Minimizing losses in bio-electrochemical systems: the road to applications
- 1.9k Downloads
Bio-electrochemical systems (BESs) enable microbial catalysis of electrochemical reactions. Plain electrical power production combined with wastewater treatment by microbial fuel cells (MFCs) has been the primary application purpose for BESs. However, large-scale power production and a high chemical oxygen demand conversion rates must be achieved at a benchmark cost to make MFCs economical competitive in this context. Recently, a number of valuable oxidation or reduction reactions demonstrating the versatility of BESs have been described. Indeed, BESs can produce hydrogen, bring about denitrification, or reductive dehalogenation. Moreover, BESs also appear to be promising in the field of online biosensors. To effectively apply BESs in practice, both biological and electrochemical losses need to be further minimized. At present, the costs of reactor materials have to be decreased, and the volumetric biocatalyst activity in the systems has to be increased substantially. Furthermore, both the ohmic cell resistance and the pH gradients need to be minimized. In this review, these losses and constraints are discussed from an electrochemical viewpoint. Finally, an overview of potential applications and innovative research lines is given for BESs.
KeywordsBiofuel cell Bioenergy Biocatalyzed electrolysis Overpotentials Biocatalysts Ohmic resistance
The useful comments of Nico Boon are kindly acknowledged. This research was funded by a PhD grant (IWT grant 53305) of the Institute for the Promotion of Innovation through Science and Technology in Flanders (IWT-Vlaanderen), a postdoctoral grant (EX2006-0963) from the Spanish Ministry of Education and Science and the Flanders Research Foundation (FWO project G.0172.05).
- Aelterman P, Rabaey K, Clauwaert P, Verstraete W (2006a) Microbial fuel cells for wastewater treatment. Water Sci Technol 54:9–15Google Scholar
- Aelterman P, Rabaey K, De Schamphelaire L, Clauwaert P, Boon N, Verstraete W (2008b) Microbial fuel cells as an engineered ecosystem. In: Wall J, Harwood CS, Demain AL (eds) Bioenergy. ASM, Washington, DC, USA, pp 307–320Google Scholar
- Blake RC, Howard GT, McGinness S (1994) Enhanced yields of iron-oxidizing bacteria by in-situ electrochemical reduction of soluble iron in the growth-medium. Appl Environ Microbiol 60:2704–2710Google Scholar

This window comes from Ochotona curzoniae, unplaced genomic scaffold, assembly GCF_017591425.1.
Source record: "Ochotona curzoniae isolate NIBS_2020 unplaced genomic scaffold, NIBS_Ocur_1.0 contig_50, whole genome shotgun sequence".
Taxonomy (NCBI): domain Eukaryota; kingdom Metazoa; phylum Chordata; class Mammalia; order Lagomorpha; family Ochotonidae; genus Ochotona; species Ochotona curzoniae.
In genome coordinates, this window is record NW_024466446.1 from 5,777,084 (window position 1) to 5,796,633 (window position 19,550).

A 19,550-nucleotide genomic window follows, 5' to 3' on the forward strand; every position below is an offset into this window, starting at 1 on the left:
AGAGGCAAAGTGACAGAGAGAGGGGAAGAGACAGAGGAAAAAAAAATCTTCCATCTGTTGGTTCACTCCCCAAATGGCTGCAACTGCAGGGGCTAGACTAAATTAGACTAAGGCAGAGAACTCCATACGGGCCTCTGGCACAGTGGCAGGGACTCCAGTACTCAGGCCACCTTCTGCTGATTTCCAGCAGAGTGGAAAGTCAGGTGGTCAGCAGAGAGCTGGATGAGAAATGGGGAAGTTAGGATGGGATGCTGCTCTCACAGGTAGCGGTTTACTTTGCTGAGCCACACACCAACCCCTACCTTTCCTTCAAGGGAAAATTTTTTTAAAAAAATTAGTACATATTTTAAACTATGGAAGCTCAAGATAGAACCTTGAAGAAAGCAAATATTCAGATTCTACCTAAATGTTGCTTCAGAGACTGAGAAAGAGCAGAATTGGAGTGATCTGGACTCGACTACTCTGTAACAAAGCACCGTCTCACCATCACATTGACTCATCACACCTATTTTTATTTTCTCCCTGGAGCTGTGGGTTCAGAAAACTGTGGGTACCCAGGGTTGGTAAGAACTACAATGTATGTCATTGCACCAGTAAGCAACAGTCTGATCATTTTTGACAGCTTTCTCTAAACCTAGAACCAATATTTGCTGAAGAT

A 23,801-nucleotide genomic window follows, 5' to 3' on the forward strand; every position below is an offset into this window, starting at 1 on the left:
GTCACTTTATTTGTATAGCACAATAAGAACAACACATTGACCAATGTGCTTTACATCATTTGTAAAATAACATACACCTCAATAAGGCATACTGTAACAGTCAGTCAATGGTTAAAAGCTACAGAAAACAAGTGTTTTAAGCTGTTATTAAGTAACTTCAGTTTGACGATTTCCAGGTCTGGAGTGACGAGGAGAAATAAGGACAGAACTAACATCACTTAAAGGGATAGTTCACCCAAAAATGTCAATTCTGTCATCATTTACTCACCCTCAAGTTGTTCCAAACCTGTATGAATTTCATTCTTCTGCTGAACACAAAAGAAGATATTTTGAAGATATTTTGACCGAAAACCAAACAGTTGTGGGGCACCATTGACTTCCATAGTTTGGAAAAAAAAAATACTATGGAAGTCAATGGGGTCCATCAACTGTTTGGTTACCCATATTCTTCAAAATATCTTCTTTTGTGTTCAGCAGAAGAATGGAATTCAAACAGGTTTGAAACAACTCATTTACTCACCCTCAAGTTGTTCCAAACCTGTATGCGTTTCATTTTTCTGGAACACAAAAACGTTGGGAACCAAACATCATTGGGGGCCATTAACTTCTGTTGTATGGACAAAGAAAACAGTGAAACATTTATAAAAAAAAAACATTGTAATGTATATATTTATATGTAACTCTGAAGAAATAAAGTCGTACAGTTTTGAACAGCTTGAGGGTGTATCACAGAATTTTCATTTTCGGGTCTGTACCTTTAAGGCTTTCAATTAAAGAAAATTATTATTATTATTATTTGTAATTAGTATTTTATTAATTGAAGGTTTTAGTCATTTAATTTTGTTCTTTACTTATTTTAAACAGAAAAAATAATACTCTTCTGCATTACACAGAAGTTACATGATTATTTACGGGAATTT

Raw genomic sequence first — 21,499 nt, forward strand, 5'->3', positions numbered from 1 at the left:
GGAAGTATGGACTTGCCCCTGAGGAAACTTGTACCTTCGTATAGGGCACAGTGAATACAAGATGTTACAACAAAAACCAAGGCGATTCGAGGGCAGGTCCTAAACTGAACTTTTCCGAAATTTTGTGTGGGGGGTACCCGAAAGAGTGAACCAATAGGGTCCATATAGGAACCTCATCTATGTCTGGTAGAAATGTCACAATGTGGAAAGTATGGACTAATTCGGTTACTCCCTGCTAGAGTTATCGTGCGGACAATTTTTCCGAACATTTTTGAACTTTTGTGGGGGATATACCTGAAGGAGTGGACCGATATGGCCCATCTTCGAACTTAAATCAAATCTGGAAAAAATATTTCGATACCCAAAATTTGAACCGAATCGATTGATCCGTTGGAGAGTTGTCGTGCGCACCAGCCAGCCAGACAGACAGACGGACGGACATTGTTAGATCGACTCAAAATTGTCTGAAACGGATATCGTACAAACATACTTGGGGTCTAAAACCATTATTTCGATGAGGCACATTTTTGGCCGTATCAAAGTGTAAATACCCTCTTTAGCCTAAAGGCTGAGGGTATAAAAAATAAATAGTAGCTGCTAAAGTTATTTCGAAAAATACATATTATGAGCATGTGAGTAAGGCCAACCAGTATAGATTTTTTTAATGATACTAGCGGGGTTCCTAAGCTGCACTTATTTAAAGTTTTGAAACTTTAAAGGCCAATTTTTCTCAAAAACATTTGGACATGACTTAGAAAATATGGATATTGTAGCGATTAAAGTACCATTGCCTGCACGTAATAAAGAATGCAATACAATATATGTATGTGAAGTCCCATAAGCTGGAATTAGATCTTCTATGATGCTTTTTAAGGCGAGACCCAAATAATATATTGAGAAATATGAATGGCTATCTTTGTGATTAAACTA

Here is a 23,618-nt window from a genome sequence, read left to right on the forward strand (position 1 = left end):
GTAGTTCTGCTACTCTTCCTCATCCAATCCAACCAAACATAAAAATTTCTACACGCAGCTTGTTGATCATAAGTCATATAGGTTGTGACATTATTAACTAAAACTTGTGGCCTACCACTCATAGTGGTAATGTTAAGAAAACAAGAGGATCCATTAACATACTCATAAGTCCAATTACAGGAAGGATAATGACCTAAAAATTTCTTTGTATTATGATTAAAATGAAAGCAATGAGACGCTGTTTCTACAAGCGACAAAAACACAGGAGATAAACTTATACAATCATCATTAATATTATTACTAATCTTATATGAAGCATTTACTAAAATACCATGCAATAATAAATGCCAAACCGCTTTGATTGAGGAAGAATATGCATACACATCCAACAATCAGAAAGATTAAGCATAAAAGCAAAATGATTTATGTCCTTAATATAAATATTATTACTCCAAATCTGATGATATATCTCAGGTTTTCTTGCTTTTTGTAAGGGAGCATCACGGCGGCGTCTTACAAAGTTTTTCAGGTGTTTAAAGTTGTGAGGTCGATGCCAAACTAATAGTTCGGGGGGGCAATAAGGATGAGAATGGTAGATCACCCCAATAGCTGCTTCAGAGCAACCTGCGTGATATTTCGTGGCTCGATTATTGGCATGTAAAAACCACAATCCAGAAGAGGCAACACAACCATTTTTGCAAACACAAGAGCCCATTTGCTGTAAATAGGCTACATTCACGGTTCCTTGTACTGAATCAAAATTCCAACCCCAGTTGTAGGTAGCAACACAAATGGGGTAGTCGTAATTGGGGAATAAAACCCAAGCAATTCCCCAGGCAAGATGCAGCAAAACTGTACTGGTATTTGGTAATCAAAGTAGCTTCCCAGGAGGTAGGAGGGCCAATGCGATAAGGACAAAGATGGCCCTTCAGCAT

- Freguia S, Rabaey K, Yuan ZG, Keller J (2008) Sequential anode-cathode configuration improves cathodic oxygen reduction and effluent quality of microbial fuel cells. Water Res 42:1387–1396Google Scholar
- Park DH, Laivenieks M, Guettler MV, Jain MK, Zeikus JG (1999) Microbial utilization of electrically reduced neutral red as the sole electron donor for growth and metabolite production. Appl Environ Microbiol 65:2912–2917Google Scholar
- Pham TH, Boon N, Aelterman P, Clauwaert P, De Schamphelaire L, Vanhaecke L, De Maeyer K, Hofte M, Verstraete W, Rabaey K (2008) Metabolites produced by Pseudomonas sp enable a Gram-positive bacterium to achieve extracellular electron transfer. Appl Microbiol Biotechnol 77:1119–1129CrossRefGoogle Scholar
- Rabaey K, Read S, Clauwaert P, Freguia S, Bond PL, Blackall LL, Keller J (2008) Cathodic oxygen reduction catalyzed by bacteria in microbial fuel cells. ISME J 2:519–527.Google Scholar
- Rittmann BE, McCarty PL (2001) Environmental biotechnology: principles and applications. McGraw-Hill, New York, USA, pp 434–437Google Scholar
- Rozendal R, Sleutels THJA, Hamelers HVM, Buisman CJN (2007a) Effect of the type of ion exchange membrane on performance, ion transport, and pH in biocatalyzed electrolysis of wastewater. In: Proceedings of the 11th IWA World Congress on Anaerobic Digestion: Bioenergy for Our Future. PP3A.3, IWA, Brisbane, AustraliaGoogle Scholar
- Serway RA, Beichner RJ (2000) Physics for scientists and engineers with modern physics. Saunders College Publishing, Philadelphia, USA, pp 846–848Google Scholar
- Verstraete W, van Vaerenbergh E (1986) Aerobic activated sludge. In: Rehm HJ, Reed G (eds) Biotechnology, vol. 8. VCH, Weinheim, Germany, pp 43–112Google Scholar